This year, the festival, founded by Natalie Morrow eight years ago, brought with it a dynamic opening-night film produced by Effie T. Brown entitled, The Inheritance. This project is one of a few Black horror films which stars Golden Brooks, Darrin Dewitt Henson and Shawn Michael Howard. The feature was made here in Stillwater, MN in 2008.
Apart from the usual exploration of urban Hollywood’s best, this year’s festival put an emphatic lens on local talent, which paved footprints towards tomorrow’s greatest filmmakers and their majestic works that gave cause for celebration.
Tye Green, Lee Jordan and Keelia Washington were on hand to supply the festival with unique pieces that covered a diverse scope of understanding, while also kneeling to the universal voice within all of us.
Green premiered her television series TH3M to audiences on the festival’s closing night, and was welcomed by a unanimous applause for her pivotal piece that explores the lives of six dramatically diverse women in the LGBT community.
“I wanted it to be seen by a vast majority of African Americans because I feel that often times our community has a preconceived notion of what being lesbian or gay is,” said Green, “I think my film does an incredible job of shedding a defining light on the reality that apart from our sexual orientation, we all love, cry and bleed the same way. We are all people at the end of the day.”
TH3M was produced by Angela Barrett, and the film stars many of our local up and coming artists including Chantel SinGs Katana Matthews, and Constance Anderson.
Lee Jordan spent years working for a local casting agency, Walden Entertainment, which put him in the center of some of Minnesota’s finest productions. When he participated in filmmaking competition presented by the Minneapolis Public Library system he discovered his calling as a writer and director and this, he said, lead to the creation of his film entitled We Turn The Page.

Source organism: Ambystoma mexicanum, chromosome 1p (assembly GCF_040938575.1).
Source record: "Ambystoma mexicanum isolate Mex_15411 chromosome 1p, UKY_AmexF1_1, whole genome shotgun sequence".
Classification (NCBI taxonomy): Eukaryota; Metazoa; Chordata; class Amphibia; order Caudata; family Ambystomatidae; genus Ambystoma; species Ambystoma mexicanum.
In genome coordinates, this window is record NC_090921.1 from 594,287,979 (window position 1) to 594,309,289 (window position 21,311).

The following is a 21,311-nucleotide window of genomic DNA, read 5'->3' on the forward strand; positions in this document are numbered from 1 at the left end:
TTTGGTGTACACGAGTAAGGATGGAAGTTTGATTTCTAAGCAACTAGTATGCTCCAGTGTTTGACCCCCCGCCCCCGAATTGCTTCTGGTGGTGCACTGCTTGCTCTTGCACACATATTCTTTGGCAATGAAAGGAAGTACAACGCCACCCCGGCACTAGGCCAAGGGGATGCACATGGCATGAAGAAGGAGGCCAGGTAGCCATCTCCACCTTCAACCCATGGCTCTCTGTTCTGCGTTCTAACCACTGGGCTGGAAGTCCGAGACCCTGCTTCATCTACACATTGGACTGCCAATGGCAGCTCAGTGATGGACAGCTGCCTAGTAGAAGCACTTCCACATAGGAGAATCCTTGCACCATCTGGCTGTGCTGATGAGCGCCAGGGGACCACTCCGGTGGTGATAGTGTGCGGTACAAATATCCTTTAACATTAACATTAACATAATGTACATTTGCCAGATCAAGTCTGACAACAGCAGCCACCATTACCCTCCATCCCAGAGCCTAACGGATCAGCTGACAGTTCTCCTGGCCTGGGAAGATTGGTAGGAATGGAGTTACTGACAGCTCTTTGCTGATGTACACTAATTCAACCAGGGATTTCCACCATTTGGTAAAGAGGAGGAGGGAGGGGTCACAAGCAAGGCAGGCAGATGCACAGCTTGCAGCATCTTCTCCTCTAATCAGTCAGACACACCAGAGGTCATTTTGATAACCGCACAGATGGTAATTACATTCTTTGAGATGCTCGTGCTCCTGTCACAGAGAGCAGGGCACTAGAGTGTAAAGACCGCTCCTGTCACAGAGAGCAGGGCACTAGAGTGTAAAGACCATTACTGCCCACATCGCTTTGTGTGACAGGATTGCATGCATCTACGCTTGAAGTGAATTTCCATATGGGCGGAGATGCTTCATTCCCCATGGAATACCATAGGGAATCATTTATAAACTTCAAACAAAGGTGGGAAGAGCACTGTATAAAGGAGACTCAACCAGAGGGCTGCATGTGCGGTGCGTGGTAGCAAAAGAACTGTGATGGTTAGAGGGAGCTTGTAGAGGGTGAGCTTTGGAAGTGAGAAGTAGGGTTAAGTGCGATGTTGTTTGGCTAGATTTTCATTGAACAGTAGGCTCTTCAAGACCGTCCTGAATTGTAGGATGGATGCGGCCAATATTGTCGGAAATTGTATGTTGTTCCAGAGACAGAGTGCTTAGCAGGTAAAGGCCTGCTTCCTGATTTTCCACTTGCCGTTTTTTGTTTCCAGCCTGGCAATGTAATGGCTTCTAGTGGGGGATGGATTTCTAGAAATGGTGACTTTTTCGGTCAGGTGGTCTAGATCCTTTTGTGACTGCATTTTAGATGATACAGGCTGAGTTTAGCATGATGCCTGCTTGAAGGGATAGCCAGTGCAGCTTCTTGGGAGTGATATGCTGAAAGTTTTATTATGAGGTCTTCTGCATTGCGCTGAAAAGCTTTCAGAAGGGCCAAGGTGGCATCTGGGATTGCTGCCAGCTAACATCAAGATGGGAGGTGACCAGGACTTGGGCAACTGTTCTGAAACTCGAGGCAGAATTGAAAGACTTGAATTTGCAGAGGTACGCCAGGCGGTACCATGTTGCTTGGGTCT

“I have 30 grand nieces and nephews who need to learn about their family history as well as their African American history. To me, making films would give me the opportunity to share that with them in a way that would be entertaining and educational and inspire them to do something positive with their lives,” Jordan said.
“With my film, We Turn The Page, I wanted to show audiences a part of our history that gave focus to a time when African American’s weren’t allowed to read, or even go to a library. We’ve come far, and are continuing to meet our challenges with a positive response. Sharing these stories gives us a foundation, and with foundation brings self-esteem. Having a healthy self esteem, and being able to see how you fit into the big picture in life will help us grow and move in the right direction,” he said.
Adhering to the same defining angles, Keelia Washington presented her directorial debut by showcasing her film, , a poignant piece draped in poetry, about one woman’s struggle to pick up the pieces of her heart and keep her relationship in balance, after miscarrying a child. The film stars actress Chenea Love Green and local hip hop artist Kevin Kaoz Moore.
“I wanted to do a piece that encompassed spoken word poetry and also examined the inner struggle a woman and a man go through after a miscarriage,” Washington explained. “I have friends who have had miscarriages and I wanted to help build awareness on the subject, as well as produce a piece that explored the emotional road of how one copes with and overcomes such a tragedy.”
With a balance of genres and an array of dynamic pieces, this year’s festival was by far one of the best since its inception. Natalie Morrow should be commended for her continued efforts of fostering the endeavors of Black filmmakers and their desire to tell the world their stories.
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